The UAE-Indonesia CEPA, inked in Abu Dhabi in July 2022, aims to significantly boost bilateral non-oil trade from $4.08 billion to over $10 billion within five years. Additionally, the agreement targets a combined trade in services worth $630 million by 2030. Notably, over 80 percent of UAE exports to Indonesia will now be exempt from customs duties under this pact. This partnership also has an eye on nurturing the rapidly expanding Islamic economy, projected to reach $3.2 trillion by 2024. It will accelerate investment projects worth $10 billion across sectors like agriculture, energy, infrastructure, and logistics. The UAE-Türkiye CEPA is equally impactful, having eliminated or reduced customs duties on 82 percent of product lines, accounting for more than 93 percent of bilateral non-oil trade. Türkiye was the UAE’s fastest-growing top ten trading partner in 2022, witnessing a 40 percent increase in non-oil trade to $18.9 billion. The newly liberalized trade environment is set to drive this figure to an impressive $40 billion within the next five years.
HE Al Zeyoudi also stressed that the Comprehensive Economic Partnership Agreements play a vital role in attaining the nation’s objectives, in particular the vision laid out in “We The UAE 2031”, which seeks to double the UAE’s non-oil foreign trade to AED4 trillion and elevate national exports to AED800 billion. The recently published statistics from H1, 2023, which show a record non-oil foreign trade value of AED1.239 trillion for the first six months of the year, demonstrate that the UAE is firmly on track – and that the CEPA program will help maintain this upward trajectory.
Elon Musk’s ‘X’ unveils audio and video calling features to come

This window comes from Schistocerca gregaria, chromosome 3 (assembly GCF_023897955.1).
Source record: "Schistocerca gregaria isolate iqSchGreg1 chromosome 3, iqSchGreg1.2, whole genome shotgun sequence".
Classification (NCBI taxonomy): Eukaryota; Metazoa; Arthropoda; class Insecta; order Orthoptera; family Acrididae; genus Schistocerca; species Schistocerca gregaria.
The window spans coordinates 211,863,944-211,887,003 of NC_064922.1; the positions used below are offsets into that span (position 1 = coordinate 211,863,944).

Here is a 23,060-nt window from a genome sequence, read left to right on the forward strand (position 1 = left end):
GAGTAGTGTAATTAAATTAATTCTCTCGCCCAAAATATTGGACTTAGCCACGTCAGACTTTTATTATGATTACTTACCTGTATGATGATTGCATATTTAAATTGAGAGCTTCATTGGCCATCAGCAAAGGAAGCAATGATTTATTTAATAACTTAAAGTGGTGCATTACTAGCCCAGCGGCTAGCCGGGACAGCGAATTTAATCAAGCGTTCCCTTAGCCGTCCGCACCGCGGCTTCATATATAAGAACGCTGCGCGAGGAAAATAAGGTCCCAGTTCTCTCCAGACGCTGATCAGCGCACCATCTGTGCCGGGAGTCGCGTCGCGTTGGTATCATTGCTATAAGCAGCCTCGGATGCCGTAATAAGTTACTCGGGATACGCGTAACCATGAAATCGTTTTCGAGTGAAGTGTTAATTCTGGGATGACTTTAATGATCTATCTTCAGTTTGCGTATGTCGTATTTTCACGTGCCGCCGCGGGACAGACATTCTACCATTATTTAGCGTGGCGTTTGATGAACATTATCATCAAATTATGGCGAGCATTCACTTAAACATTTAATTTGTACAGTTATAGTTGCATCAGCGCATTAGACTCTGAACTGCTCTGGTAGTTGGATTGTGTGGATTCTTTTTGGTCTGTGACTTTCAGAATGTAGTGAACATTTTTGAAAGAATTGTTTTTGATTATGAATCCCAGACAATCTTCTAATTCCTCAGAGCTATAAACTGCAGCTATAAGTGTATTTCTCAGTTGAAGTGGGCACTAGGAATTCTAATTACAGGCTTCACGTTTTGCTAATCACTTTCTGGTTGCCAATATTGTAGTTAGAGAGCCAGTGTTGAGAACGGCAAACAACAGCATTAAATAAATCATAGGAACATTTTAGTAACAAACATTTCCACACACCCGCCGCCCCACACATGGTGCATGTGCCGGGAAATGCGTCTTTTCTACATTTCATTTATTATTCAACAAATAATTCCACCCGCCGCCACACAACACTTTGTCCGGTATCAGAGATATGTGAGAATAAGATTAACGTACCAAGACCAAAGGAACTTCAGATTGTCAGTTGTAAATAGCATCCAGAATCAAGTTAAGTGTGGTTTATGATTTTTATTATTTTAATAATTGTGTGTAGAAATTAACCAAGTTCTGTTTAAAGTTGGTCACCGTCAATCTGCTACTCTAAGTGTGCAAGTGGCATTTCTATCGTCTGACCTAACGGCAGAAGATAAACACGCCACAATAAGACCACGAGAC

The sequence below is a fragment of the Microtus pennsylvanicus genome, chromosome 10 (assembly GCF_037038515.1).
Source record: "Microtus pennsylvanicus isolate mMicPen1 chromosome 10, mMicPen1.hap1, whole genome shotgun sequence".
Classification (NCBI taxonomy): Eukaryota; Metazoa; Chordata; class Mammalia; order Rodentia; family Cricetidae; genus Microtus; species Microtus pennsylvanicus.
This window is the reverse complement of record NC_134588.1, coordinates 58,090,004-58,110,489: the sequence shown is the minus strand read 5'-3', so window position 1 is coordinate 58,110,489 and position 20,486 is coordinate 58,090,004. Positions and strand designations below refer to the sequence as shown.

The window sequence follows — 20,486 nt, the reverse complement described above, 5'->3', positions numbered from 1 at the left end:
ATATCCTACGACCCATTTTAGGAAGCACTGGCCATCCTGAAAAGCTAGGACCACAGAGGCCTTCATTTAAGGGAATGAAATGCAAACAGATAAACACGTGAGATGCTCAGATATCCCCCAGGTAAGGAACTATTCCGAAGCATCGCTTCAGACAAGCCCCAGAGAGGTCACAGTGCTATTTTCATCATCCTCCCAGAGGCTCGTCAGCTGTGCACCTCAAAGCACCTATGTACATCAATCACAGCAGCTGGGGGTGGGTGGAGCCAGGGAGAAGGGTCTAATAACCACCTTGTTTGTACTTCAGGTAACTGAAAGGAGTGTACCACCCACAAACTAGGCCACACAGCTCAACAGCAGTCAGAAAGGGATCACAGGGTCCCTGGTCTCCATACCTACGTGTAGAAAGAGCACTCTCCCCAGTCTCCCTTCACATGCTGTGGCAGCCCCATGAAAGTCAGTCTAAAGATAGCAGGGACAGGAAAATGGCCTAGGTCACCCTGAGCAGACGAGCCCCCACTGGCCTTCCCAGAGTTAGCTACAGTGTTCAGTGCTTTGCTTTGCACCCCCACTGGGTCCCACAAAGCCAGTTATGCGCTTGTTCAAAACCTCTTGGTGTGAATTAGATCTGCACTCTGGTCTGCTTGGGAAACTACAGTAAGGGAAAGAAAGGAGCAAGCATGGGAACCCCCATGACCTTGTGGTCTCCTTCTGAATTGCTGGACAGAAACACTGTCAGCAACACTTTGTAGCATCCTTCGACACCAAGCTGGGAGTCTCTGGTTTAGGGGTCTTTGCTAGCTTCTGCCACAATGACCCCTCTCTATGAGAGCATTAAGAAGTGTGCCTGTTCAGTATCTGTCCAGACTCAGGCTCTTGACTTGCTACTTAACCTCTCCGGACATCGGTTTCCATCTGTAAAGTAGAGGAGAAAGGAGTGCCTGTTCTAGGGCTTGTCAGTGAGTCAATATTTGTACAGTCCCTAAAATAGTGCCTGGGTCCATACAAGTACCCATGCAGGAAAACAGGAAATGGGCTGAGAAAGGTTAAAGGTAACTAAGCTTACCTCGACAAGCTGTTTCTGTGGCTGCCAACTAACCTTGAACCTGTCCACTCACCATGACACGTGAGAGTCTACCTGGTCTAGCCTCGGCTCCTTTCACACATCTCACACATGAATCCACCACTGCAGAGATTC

In a significant development, Elon Musk’s social media platform, formerly known as Twitter and now rebranded as “X,” is poised to introduce video and audio calling features. The announcement was made by Musk himself on August 31, when he took to the platform to declare, “Video & audio calls coming to X.”
This move is part of Musk’s broader vision to transform X into what he calls an “everything app.” Notably, these features will be accessible across a range of operating systems, including iOS, Android, Mac, and PC. Importantly, users won’t be required to share their phone numbers to avail themselves of these communication capabilities. According to Musk, the app is being positioned as an “effective global address book,” emphasizing its multifaceted utility.
Video & audio calls coming to X:
– Works on iOS, Android, Mac & PC
– No phone number needed
– X is the effective global address book
That set of factors is unique.
— Elon Musk (@elonmusk) August 31, 2023
As X continues to evolve and expand its offerings, it appears poised to diversify its services well beyond its initial identity as a micro blogging platform. The introduction of video and audio calling, coupled with its positioning as a comprehensive address book, underscores Musk’s ambition to make X an integral part of users’ digital lives. The platform’s growing foray into data collection and utilization also raises important questions about privacy and data security, which will likely be closely scrutinized as these changes take effect.